PooPrints has a patent pending on its procedure, Mayer said, and is the only company using the technique, although a California state university lab also offers the service. Non-match samples, which are paid for by the apartment or condominium associations, remain in the data system and sometimes have been used retroactively to find people who fail to register their dogs, Mayer said.
“Not to gross you out, but the average dog puts down 274 pounds of waste every year,” Mayer said. “With close to 80 million dogs in the US, when you do the math it’s about 21 billion pounds of waste being put down on the ground. And up to 40 percent is staying there and not being scooped up.”
Surveys show dog waste rates high on people’s annoyance scale; a 2010 Consumer Reports study ranked it sixth on a list of pet peeves, behind hidden fees, robot phone calls, tailgating, drivers on cellphones, and incomprehensible bills, but ahead of unreliable Internet service, spam, traffic jams, noisy neighbors, and inaccurate weather forecasts.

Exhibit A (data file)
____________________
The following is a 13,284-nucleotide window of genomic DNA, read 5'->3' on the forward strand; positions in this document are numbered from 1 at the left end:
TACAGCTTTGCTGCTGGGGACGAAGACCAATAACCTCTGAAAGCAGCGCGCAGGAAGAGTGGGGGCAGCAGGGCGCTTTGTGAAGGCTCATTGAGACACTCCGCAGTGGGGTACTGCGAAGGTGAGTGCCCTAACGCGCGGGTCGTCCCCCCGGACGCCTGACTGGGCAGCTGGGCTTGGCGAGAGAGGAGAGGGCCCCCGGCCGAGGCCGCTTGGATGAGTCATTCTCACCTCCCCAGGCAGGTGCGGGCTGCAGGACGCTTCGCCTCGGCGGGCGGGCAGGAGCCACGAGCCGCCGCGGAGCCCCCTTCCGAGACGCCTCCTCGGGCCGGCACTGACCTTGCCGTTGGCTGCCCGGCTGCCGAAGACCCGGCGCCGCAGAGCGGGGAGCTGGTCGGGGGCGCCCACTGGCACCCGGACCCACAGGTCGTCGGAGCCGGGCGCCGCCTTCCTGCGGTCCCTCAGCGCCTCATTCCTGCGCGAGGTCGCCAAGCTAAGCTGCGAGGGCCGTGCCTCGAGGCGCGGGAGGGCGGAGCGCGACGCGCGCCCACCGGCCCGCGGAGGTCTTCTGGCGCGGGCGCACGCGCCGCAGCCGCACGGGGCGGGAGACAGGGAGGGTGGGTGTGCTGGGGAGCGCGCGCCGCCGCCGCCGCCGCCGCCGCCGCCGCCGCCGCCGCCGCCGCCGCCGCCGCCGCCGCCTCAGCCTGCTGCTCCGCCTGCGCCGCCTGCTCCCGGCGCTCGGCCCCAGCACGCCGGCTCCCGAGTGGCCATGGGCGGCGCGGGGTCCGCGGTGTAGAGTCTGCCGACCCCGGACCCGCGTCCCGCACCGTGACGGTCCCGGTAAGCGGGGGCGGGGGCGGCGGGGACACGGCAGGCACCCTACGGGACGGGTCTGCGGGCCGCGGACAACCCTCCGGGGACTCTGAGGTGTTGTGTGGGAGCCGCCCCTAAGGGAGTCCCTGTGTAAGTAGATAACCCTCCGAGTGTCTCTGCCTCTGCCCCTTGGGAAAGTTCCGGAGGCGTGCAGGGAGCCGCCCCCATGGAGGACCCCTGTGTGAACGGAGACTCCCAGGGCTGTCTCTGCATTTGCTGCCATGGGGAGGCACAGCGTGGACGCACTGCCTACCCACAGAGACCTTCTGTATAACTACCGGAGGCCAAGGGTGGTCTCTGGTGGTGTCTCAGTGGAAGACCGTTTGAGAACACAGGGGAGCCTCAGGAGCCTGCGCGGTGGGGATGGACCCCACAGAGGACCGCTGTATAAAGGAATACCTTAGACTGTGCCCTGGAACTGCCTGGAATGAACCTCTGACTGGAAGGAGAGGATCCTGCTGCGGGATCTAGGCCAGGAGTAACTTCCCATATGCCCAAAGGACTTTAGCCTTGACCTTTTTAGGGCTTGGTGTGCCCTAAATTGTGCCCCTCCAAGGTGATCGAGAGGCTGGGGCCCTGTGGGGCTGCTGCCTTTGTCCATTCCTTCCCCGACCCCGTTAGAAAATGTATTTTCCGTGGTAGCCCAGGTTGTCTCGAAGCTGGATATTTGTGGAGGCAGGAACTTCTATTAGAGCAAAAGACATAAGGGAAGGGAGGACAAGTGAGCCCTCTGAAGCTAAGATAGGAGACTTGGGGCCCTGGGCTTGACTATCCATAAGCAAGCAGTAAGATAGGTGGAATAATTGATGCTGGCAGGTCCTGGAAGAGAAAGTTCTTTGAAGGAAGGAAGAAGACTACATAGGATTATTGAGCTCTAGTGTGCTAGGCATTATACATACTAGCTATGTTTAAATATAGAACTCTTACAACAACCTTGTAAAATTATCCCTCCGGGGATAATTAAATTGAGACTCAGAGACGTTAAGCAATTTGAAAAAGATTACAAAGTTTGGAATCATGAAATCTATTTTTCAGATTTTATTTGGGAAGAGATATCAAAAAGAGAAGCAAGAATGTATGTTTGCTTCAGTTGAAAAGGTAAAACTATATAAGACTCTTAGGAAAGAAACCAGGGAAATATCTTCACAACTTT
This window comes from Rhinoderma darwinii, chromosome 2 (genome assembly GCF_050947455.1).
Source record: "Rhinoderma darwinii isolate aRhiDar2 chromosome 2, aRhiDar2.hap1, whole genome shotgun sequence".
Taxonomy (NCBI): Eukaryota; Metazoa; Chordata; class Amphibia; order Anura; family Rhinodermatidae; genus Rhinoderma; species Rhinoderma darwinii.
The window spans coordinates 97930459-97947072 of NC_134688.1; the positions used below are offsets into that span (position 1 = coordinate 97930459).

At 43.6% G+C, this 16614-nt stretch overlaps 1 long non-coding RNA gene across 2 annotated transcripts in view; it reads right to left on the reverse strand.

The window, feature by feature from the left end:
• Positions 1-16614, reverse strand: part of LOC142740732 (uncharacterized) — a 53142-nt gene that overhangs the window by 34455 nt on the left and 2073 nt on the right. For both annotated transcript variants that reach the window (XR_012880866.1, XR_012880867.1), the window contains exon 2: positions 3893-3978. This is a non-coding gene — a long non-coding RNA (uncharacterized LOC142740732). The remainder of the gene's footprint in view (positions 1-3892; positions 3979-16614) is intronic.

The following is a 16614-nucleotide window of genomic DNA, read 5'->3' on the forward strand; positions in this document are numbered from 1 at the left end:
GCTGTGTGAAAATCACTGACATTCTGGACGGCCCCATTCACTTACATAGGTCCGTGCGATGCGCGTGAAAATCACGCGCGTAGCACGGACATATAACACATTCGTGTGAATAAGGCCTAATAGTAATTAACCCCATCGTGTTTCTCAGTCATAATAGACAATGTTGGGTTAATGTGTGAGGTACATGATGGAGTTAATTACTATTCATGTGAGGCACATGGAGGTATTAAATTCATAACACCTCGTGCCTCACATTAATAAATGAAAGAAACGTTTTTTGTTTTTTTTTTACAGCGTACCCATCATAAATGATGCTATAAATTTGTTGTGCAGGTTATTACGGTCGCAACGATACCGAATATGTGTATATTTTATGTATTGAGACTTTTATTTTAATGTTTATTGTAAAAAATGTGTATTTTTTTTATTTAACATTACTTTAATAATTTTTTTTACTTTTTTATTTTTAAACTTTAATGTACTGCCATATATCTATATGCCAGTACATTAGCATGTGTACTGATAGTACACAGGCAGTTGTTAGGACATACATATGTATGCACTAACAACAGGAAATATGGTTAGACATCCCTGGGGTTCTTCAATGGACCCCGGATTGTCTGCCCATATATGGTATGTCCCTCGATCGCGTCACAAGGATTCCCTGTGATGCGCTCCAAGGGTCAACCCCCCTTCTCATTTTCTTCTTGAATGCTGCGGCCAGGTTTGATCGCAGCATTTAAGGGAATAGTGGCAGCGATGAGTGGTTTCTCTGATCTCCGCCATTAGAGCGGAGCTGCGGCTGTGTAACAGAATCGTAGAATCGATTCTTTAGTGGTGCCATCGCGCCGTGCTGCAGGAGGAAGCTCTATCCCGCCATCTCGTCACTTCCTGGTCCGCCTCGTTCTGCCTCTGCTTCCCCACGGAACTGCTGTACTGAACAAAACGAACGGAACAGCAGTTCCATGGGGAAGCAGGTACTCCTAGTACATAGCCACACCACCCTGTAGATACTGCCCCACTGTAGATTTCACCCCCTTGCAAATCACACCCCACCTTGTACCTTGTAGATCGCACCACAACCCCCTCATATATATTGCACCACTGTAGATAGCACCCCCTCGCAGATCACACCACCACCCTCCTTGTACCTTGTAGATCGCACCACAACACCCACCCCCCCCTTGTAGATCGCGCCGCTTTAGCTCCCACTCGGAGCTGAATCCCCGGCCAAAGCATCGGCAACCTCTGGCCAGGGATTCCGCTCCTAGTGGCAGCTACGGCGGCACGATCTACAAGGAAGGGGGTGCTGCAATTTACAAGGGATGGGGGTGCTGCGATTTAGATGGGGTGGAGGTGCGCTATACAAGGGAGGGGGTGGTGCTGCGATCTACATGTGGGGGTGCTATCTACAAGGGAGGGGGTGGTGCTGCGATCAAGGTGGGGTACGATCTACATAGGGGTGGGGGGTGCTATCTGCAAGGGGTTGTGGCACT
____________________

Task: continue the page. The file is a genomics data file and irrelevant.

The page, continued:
The issue also can lead to bad relations between neighbors. In an extreme case in 2012, a Philadelphia man went to prison for shooting a neighbor who had confronted him about not cleaning up after his German shepherd and chihuahua.
Dog waste also is a health hazard, loaded with fecal coliform, parasites, and other organisms that get washed into ground water, Mayer said.
“If you don’t pick it up today, you’ll drink it tomorrow. Some studies show that 20 to 30 percent of bacterial coliform in contaminated water supplies comes from dogs,” he added. “If we can eliminate 20 percent of bacteria, we think that’s a pretty good impact.”
The US Environmental Protection Agency has cited dog waste as a pollutant, and cities across the country have required people to pick up after their dogs since the first pooper-scooper law took effect in New York City in 1978.